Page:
a cool season crop and belongs to the goosefoot family
along with Swiss chard and beets. Spinach is low in calories,
and is a good source of vitamin C, vitamin A, and minerals,
After washing the leaves, cook
them in a covered non-aluminum pan using only the water
clinging to the leaves. After cooking, add just a little salt
and butter, vinegar, or mustard for added flavor. Fresh tender
spinach leaves make excellent salads.
Spinach is a very hardy crop and
can withstand temperatures as low as 20 F. It can be the first
garden vegetable planted in the Spring since the seed can
germinate at low temperatures. Spinach thrives in cool, moist
conditions. It does not tolerate hot weather well and
begins to ‘bolt’, or go to seed, as daylight lengthens and temperature
increases in June.
Fresh spinach seed germinates
readily at 38-40F and may be planted with good results when
soil temperatures are 50 to 60 F. Higher temperatures will reduce
seed germination. Soil temperatures above 85 F will inhibit
seed germination. Spinach seed loses viability rapidly and should
be purchased fresh each year. Spinach should be planted in rows
12 to 24-inches apart. The seed should be placed 1/2-inch deep
and planted to have one plant every 3 to 4 inches after thinning.
One packet of seed will plant 25 feet of row. One ounce of seed
will plant 100 feet of row.
Spinach requires a soil pH of 6.0 - 6.5
and will not grow well if pH is below 6.0. Indications of possible
soil pH problems include poor seed germination, yellowing and
browning of the margins and tips of seedling leaves, browning
of roots, and generally slow growth or death of the plants.
If soil pH is too high, leaves may show a generalized yellowing,
known as chlorosis.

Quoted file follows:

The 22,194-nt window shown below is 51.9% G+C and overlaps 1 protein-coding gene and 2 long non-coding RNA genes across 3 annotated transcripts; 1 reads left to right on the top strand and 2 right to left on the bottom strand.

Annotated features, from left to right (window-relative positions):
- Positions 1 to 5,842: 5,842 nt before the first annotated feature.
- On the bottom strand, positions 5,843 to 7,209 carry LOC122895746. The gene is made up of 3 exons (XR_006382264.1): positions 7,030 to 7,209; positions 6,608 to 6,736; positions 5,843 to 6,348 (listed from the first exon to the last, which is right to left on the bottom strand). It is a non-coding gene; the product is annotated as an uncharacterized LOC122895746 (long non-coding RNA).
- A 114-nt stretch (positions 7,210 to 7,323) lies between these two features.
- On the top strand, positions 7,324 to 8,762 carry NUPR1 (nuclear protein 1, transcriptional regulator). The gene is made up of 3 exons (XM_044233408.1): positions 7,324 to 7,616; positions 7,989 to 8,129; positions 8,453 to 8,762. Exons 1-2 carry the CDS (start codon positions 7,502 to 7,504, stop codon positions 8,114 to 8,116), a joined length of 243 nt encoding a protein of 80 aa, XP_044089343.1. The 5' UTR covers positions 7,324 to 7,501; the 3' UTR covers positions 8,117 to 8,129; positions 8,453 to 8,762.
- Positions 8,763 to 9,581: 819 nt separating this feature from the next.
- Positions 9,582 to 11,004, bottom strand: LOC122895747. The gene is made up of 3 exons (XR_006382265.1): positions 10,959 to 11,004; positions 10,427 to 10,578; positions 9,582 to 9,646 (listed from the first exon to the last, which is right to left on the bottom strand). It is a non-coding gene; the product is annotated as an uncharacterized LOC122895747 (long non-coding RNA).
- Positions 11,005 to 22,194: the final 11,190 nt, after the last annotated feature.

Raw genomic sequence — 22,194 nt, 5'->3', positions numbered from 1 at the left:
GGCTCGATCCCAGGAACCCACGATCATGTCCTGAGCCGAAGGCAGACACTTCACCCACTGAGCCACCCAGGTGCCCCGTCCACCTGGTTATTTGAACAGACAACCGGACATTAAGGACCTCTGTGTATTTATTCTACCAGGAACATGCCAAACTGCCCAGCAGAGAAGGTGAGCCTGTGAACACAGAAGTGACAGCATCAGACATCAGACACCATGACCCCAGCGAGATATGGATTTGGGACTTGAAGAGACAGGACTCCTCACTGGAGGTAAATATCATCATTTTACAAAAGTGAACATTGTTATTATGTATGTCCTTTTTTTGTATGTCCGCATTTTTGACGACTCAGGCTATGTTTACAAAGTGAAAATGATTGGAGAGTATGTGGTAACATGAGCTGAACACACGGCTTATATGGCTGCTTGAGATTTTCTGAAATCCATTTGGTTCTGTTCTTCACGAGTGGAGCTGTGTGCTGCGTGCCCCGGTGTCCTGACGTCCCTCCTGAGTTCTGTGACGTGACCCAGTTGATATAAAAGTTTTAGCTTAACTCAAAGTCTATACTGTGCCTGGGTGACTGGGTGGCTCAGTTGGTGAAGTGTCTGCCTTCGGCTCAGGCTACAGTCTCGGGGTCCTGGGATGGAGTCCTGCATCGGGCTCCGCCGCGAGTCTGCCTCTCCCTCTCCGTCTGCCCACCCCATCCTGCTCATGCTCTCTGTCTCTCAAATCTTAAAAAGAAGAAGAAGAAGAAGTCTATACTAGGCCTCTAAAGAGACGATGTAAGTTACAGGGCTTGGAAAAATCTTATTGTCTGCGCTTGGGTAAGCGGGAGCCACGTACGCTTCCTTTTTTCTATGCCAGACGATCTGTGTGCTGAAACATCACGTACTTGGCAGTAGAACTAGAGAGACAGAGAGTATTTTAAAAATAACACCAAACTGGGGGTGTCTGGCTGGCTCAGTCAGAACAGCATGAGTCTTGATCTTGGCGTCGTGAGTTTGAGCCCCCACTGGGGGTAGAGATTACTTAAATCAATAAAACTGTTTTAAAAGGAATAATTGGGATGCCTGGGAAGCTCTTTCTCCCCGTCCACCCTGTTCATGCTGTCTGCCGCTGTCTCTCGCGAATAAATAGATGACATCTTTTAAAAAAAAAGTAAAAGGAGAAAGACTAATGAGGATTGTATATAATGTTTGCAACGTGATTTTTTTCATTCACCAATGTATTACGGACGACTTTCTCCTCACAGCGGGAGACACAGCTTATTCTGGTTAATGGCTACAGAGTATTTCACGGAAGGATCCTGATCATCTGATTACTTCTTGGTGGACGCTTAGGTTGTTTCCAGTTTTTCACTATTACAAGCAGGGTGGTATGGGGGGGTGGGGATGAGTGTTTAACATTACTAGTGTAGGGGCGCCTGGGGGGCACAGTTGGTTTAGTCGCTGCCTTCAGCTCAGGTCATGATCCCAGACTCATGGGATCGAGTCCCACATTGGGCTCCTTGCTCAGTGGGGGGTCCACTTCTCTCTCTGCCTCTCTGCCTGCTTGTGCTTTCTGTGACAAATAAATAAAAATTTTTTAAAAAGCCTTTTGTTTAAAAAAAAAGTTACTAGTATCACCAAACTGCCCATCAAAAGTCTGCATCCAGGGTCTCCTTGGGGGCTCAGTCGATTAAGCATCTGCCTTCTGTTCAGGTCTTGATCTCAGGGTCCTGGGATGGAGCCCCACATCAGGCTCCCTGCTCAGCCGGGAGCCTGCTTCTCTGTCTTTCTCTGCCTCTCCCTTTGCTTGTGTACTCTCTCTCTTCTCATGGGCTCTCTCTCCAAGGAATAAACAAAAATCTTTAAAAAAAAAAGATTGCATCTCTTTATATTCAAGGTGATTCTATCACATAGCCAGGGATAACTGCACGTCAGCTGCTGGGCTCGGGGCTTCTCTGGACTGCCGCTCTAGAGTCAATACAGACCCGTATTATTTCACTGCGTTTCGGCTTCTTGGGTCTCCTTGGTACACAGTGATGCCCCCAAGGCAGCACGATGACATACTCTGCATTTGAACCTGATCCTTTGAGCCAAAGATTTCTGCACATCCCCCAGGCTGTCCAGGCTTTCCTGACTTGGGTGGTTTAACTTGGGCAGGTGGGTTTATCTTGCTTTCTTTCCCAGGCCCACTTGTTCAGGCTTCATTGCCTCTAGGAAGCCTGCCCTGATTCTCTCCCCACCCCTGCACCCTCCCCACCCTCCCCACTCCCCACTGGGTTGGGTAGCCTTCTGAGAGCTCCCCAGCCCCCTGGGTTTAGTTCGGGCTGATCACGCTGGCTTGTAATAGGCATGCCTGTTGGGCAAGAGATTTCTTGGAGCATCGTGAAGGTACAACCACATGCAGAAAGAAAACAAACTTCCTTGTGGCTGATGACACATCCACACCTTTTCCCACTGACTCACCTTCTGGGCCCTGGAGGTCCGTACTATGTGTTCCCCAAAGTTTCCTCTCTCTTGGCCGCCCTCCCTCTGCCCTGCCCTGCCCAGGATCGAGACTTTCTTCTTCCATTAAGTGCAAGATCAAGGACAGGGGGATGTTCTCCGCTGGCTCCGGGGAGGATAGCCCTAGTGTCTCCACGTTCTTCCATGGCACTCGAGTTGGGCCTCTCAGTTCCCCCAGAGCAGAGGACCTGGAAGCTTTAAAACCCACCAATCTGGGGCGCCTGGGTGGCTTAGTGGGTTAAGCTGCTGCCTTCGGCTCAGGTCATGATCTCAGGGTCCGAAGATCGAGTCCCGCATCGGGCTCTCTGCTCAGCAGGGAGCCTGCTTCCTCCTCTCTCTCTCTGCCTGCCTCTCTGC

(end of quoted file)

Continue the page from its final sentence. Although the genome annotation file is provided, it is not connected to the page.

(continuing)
Spinach is adapted to a range
of soil types, from light and sandy to silty clay loams. In
heavier soils, spinach should be grown on raised beds
to improve drainage for the shallow-rooted plants. Seedling
damping off can be reduced by using raised beds. After seeding,
the soil should be kept uniformly moist. When irrigating the
garden, water in the morning so that the foliage is nearly dry
before dark. Water sufficiently to moisten the soil to a depth
of about six inches. A uniform supply of soil moisture is required
to produce high quality, tender spinach.
Spinach varieties are separated
into types with flat leaves, leaves that are semi-savoyed
(crinkled), or those that are heavily savoyed. The
flat-leafed types are used primarily by the processing industry
since soil particles are easier to wash off. The thick leaves
and ease of washing also make this type attractive to certain
fresh market consumers. Whatever type, fresh spinach should
be crisp, succulent and dark green, with a minimum of stems.
Seven R is a standard, semi-savoyed
cultivar that is best for early spring and fall plantings. Plants
are large and quick-growing. The erect leaves are good for mechanical
harvesting. It is resistant to both race 1 and race 2 of downy
Marathon has a savoy leaf. It
is better than Seven R for spring plantings since it is slower
to bolt (form flower stalks) in warm weather. The leaves are
large, dark green, semi-erect and long standing. It is used
for both fresh market and processing from late winter and spring
Melody F1 is a semi-savoyed type.
Plants are large and quick growing with very deep color. Leaves